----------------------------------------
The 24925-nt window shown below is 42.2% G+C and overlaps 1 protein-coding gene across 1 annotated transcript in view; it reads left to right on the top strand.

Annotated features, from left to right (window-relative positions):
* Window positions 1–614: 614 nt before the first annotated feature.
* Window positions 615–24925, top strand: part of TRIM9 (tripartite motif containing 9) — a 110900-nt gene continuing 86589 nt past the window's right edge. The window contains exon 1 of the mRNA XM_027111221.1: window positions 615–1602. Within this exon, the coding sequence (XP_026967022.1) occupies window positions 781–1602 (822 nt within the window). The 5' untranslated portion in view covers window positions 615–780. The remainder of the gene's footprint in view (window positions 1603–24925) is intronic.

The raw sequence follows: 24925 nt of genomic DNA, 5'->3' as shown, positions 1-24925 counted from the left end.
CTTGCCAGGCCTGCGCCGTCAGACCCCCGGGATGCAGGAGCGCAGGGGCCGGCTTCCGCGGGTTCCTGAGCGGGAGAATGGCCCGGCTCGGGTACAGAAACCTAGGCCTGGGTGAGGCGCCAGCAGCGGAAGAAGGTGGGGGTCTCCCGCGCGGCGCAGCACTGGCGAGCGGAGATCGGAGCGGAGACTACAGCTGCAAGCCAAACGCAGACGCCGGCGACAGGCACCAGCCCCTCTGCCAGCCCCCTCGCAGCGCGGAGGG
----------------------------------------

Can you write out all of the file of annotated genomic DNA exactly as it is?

The 24925-nt window shown below is 42.2% G+C and overlaps 1 protein-coding gene across 1 annotated transcript in view; it reads left to right on the top strand.

Annotated features, from left to right (window-relative positions):
* Window positions 1–614: 614 nt before the first annotated feature.
* Window positions 615–24925, top strand: part of TRIM9 (tripartite motif containing 9) — a 110900-nt gene continuing 86589 nt past the window's right edge. The window contains exon 1 of the mRNA XM_027111221.1: window positions 615–1602. Within this exon, the coding sequence (XP_026967022.1) occupies window positions 781–1602 (822 nt within the window). The 5' untranslated portion in view covers window positions 615–780. The remainder of the gene's footprint in view (window positions 1603–24925) is intronic.

The raw sequence follows: 24925 nt of genomic DNA, 5'->3' as shown, positions 1-24925 counted from the left end.
CTTGCCAGGCCTGCGCCGTCAGACCCCCGGGATGCAGGAGCGCAGGGGCCGGCTTCCGCGGGTTCCTGAGCGGGAGAATGGCCCGGCTCGGGTACAGAAACCTAGGCCTGGGTGAGGCGCCAGCAGCGGAAGAAGGTGGGGGTCTCCCGCGCGGCGCAGCACTGGCGAGCGGAGATCGGAGCGGAGACTACAGCTGCAAGCCAAACGCAGACGCCGGCGACAGGCACCAGCCCCTCTGCCAGCCCCCTCGCAGCGCGGAGGG